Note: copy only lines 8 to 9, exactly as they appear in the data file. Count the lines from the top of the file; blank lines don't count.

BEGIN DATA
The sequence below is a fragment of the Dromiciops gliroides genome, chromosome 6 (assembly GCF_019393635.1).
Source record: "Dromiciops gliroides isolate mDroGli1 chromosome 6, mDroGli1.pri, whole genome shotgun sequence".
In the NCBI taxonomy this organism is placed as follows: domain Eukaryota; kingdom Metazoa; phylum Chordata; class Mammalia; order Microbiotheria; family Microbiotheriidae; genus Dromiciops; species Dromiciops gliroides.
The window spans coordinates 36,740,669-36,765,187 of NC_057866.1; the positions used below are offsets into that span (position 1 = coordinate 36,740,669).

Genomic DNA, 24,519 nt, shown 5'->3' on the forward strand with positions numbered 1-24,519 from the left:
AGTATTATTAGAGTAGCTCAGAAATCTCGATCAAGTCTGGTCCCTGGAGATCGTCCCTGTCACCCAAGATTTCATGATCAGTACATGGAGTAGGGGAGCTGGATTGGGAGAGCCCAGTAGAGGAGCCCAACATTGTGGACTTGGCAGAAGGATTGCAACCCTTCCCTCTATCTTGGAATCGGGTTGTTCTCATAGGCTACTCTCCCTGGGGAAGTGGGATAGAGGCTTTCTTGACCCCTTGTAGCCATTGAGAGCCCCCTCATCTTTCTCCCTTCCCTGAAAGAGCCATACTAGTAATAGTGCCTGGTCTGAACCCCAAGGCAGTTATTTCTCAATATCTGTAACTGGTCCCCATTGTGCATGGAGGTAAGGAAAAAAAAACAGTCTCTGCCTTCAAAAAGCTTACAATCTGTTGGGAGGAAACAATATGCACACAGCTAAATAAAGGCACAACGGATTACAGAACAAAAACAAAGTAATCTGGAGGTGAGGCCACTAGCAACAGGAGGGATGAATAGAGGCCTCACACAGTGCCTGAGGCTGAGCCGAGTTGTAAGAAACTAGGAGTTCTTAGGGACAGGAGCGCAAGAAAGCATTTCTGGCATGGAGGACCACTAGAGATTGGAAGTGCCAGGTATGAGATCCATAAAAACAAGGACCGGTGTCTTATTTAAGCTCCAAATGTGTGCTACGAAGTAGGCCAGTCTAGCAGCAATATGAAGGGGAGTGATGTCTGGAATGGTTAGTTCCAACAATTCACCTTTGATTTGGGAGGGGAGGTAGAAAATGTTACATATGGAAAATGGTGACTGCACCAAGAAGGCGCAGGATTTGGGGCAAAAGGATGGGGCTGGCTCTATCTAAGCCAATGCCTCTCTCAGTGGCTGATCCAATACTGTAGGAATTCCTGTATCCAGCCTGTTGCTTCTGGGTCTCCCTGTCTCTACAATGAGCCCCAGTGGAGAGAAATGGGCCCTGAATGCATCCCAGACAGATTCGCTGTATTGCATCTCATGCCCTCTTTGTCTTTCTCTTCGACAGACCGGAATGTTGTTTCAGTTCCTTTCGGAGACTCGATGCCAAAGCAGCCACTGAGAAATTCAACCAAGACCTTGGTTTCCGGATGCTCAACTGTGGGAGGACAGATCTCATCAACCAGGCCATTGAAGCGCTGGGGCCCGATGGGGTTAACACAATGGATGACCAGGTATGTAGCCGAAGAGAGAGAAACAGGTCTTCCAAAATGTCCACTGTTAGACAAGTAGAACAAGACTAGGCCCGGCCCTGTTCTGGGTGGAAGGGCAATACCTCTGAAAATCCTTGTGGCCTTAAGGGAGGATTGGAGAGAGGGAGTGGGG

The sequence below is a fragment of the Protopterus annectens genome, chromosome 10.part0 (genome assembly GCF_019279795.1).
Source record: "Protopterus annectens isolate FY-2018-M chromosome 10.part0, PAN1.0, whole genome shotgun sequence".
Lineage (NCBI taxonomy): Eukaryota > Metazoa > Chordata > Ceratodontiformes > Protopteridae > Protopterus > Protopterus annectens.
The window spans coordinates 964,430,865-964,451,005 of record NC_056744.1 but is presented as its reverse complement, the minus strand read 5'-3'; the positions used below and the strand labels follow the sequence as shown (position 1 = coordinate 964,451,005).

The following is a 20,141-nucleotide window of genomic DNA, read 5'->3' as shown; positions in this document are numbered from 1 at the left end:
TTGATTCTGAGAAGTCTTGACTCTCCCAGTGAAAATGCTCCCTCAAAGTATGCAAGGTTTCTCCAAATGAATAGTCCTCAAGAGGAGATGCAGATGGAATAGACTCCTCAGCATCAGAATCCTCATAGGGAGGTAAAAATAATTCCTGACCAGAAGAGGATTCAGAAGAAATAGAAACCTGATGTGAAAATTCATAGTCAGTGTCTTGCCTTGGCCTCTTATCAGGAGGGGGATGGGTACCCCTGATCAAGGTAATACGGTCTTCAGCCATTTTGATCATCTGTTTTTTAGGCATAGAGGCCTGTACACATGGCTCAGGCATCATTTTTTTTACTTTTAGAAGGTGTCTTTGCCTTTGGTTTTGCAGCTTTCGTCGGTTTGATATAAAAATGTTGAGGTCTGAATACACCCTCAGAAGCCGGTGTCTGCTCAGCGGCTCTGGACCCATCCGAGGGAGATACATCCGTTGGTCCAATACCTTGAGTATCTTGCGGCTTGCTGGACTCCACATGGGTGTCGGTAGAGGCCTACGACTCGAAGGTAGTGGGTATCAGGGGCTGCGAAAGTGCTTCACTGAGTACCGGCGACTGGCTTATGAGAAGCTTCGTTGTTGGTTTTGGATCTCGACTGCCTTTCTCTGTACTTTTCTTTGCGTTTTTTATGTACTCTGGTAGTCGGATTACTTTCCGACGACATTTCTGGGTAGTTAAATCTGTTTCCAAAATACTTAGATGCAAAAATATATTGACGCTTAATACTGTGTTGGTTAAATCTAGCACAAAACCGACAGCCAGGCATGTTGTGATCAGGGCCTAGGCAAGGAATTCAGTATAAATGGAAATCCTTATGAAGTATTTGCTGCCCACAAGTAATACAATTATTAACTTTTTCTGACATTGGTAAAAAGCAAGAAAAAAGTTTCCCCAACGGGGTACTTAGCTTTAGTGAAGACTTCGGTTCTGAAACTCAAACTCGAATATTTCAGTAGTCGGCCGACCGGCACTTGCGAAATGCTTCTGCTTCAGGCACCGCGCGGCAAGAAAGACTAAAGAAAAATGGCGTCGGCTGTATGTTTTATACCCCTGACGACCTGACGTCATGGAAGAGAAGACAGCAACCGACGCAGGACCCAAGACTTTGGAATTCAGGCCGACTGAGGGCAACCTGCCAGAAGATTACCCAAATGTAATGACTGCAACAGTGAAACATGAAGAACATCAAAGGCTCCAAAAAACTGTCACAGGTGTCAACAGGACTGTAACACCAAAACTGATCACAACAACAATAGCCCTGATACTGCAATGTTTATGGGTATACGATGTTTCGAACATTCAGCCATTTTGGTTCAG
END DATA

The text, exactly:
Source record: "Protopterus annectens isolate FY-2018-M chromosome 10.part0, PAN1.0, whole genome shotgun sequence".
Lineage (NCBI taxonomy): Eukaryota > Metazoa > Chordata > Ceratodontiformes > Protopteridae > Protopterus > Protopterus annectens.